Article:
Tagliatelle with Ragù alla Bolognese
From Chef Rosario:
The name tagliatelle comes from the Italian verb “tagliare,” which means “to cut.” The name fettuccine comes from the noun “fettucce,” which means thin slices or ribbons. What’s the difference? Tagliatelle are popular in the region of Emilia Romagna and Fettuccine in Lazio. However, the two kinds of pasta are very similar and quite interchangeable in recipes. Every region of Italy has its own terms of endearment for its pasta, and of course, that includes the names and nicknames of pasta shapes.
Bolognese sauce is known in Bologna as Ragù alla Bolognese. It is typically served with tagliatelle and not with spaghetti. The original recipe was archived in 1982 in the Bologna Chamber of Commerce by the Italian Culinary Academy.
Spaghetti Alla Nerano
Nerano is the name of a dreamy small town on the Sorrentopeninsula. This recipe is said to have originated in a local restaurant. The cheese used in the original recipe is called “Provolone del Monaco” but I found that a good caciocavallo was perfect with its buttery texture and mildaroma.
- Chef Rosario
- 8 oz Spaghetti choose bronze die extruded
- 4 Small zucchini max 2” in diameter
- 2 Tbsp Extra virgin olive oil for roasting zucchini
- ¼ Cup Extra virgin olive oil for sauce
- 2 Garlic cloves chopped
- A bunch of fresh basil leaves removed and thinly sliced
- 1 ¼ Cups Pasta water
- Salt and pepper to taste
- 1 Cup Caciocavallo cheese shredded (provolone works as well)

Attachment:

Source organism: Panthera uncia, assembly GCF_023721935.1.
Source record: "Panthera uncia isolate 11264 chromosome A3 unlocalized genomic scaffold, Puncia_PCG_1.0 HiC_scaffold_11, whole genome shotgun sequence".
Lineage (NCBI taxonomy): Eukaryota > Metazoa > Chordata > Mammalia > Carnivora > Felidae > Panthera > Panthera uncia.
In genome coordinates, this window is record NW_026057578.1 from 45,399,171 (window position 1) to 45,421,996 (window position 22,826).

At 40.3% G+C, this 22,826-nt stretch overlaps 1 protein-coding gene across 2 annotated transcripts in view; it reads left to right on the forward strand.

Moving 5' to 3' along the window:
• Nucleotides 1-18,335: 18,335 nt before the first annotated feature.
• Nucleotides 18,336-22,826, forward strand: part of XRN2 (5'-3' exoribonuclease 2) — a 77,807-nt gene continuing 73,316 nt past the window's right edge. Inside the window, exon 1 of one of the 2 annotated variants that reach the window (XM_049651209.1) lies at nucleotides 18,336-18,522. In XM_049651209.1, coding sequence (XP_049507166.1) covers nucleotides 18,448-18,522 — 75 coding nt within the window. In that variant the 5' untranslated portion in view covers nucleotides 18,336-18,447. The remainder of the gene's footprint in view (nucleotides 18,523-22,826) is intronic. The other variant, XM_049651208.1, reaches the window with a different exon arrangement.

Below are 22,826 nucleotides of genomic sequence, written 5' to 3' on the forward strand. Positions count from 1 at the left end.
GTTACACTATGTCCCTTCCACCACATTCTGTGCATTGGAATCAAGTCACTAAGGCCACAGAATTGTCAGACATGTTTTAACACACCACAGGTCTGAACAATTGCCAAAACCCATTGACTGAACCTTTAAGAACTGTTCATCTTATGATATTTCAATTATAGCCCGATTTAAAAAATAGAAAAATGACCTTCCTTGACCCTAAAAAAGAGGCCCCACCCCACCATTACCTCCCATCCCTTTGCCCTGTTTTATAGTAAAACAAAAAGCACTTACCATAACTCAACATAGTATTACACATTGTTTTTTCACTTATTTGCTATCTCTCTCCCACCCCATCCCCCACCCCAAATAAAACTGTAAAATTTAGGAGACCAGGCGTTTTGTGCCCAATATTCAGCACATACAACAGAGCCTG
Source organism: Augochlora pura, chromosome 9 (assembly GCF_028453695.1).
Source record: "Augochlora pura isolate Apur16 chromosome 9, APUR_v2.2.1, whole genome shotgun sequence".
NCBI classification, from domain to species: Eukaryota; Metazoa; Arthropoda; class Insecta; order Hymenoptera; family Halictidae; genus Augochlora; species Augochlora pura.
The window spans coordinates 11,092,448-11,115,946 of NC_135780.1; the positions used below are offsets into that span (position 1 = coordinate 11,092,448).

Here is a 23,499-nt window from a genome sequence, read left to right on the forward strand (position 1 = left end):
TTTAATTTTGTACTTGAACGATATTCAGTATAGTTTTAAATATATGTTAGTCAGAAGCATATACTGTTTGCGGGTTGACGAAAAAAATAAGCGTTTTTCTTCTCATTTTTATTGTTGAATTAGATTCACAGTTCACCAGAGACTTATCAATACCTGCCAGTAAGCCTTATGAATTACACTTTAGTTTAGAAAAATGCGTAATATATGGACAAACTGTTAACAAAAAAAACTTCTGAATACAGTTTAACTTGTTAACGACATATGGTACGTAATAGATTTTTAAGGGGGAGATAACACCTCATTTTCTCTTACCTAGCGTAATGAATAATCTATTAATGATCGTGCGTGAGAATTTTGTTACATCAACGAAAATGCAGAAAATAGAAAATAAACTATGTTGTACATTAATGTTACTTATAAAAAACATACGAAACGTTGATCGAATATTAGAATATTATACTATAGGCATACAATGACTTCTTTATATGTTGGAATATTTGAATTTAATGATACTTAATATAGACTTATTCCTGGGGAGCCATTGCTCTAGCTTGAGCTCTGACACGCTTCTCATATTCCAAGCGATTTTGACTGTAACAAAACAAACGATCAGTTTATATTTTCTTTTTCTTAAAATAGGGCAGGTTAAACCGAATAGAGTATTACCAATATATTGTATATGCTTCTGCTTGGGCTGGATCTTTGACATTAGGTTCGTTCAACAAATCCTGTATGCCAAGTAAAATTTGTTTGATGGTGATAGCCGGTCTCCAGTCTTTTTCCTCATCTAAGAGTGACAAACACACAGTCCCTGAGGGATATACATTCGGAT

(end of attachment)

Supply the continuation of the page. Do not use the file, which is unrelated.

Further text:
- ¼ Cup Parmigiano Reggiano shredded
Preheat oven to 475 °F
2. Bring a large pot of water (4 to 5 quarts) to a boil over high heat.
3. While water is heating, carefully wash and slice the zucchini (¼” slices). Toss with 2 Tbsp of olive oil and roast for approximately 20 minutes or until lightly golden.
4. Once the water has reached a rapid boil, add salt and then the pasta. Cook
until very al dente (about 1 minute less than the recommended cooking time
on package directions).
5. When pasta is almost ready, heat the olive oil in a large, fairly deep sauté pan over medium heat. Add the garlic and cook for a minute, stirring until it just begins to turn golden.
6. Drain spaghetti (reserving 1 ¼ Cup of pasta water) and add it to the sauté pan. Turn the heat to low and add the reserved pasta water a little at a time as needed to finish cooking the spaghetti and achieve a sauce with a creamy consistency. Add zucchini (reserving a few for garnish) and stir until well incorporated. Season with salt and pepper to taste.
7. Turn heat off!
8. Add the shredded caciocavallo a little at the time along with most of the Parmigiano. Stir and add a little more pasta water if necessary to keep the dish moist and creamy.
9. Transfer to a serving platter, cover with the saved zucchini, the remaining Parmigiano, and a basil garnish.